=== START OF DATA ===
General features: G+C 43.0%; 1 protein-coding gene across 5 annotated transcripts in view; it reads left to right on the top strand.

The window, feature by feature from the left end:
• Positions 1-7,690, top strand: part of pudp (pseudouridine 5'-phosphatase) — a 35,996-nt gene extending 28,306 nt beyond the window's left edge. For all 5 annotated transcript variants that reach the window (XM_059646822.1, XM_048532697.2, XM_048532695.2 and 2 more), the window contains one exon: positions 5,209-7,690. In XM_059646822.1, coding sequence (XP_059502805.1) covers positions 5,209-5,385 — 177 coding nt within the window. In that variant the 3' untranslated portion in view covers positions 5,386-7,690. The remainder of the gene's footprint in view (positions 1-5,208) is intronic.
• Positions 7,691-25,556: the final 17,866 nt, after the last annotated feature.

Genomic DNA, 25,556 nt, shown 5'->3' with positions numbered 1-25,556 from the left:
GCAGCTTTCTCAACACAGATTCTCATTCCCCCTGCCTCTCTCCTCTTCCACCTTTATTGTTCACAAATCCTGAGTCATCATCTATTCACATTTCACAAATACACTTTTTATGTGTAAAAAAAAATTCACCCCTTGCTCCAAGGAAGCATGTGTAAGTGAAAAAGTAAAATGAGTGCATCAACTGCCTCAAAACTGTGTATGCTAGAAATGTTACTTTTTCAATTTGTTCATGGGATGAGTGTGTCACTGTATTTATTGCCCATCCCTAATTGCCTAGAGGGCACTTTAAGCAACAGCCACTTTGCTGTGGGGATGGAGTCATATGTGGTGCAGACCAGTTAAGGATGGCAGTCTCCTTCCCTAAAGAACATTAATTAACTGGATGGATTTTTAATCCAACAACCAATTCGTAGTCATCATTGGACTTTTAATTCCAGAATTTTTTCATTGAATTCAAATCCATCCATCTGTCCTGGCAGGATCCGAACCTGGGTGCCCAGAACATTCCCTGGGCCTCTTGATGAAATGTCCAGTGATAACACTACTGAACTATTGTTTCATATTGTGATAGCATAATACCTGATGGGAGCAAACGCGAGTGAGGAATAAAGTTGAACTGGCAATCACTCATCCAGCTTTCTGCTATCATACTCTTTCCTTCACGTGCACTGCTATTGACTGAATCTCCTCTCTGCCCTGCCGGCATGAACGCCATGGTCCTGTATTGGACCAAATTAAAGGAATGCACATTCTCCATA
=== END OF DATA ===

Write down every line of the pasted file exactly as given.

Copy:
General features: G+C 43.0%; 1 protein-coding gene across 5 annotated transcripts in view; it reads left to right on the top strand.

The window, feature by feature from the left end:
• Positions 1-7,690, top strand: part of pudp (pseudouridine 5'-phosphatase) — a 35,996-nt gene extending 28,306 nt beyond the window's left edge. For all 5 annotated transcript variants that reach the window (XM_059646822.1, XM_048532697.2, XM_048532695.2 and 2 more), the window contains one exon: positions 5,209-7,690. In XM_059646822.1, coding sequence (XP_059502805.1) covers positions 5,209-5,385 — 177 coding nt within the window. In that variant the 3' untranslated portion in view covers positions 5,386-7,690. The remainder of the gene's footprint in view (positions 1-5,208) is intronic.
• Positions 7,691-25,556: the final 17,866 nt, after the last annotated feature.

Genomic DNA, 25,556 nt, shown 5'->3' with positions numbered 1-25,556 from the left:
GCAGCTTTCTCAACACAGATTCTCATTCCCCCTGCCTCTCTCCTCTTCCACCTTTATTGTTCACAAATCCTGAGTCATCATCTATTCACATTTCACAAATACACTTTTTATGTGTAAAAAAAAATTCACCCCTTGCTCCAAGGAAGCATGTGTAAGTGAAAAAGTAAAATGAGTGCATCAACTGCCTCAAAACTGTGTATGCTAGAAATGTTACTTTTTCAATTTGTTCATGGGATGAGTGTGTCACTGTATTTATTGCCCATCCCTAATTGCCTAGAGGGCACTTTAAGCAACAGCCACTTTGCTGTGGGGATGGAGTCATATGTGGTGCAGACCAGTTAAGGATGGCAGTCTCCTTCCCTAAAGAACATTAATTAACTGGATGGATTTTTAATCCAACAACCAATTCGTAGTCATCATTGGACTTTTAATTCCAGAATTTTTTCATTGAATTCAAATCCATCCATCTGTCCTGGCAGGATCCGAACCTGGGTGCCCAGAACATTCCCTGGGCCTCTTGATGAAATGTCCAGTGATAACACTACTGAACTATTGTTTCATATTGTGATAGCATAATACCTGATGGGAGCAAACGCGAGTGAGGAATAAAGTTGAACTGGCAATCACTCATCCAGCTTTCTGCTATCATACTCTTTCCTTCACGTGCACTGCTATTGACTGAATCTCCTCTCTGCCCTGCCGGCATGAACGCCATGGTCCTGTATTGGACCAAATTAAAGGAATGCACATTCTCCATA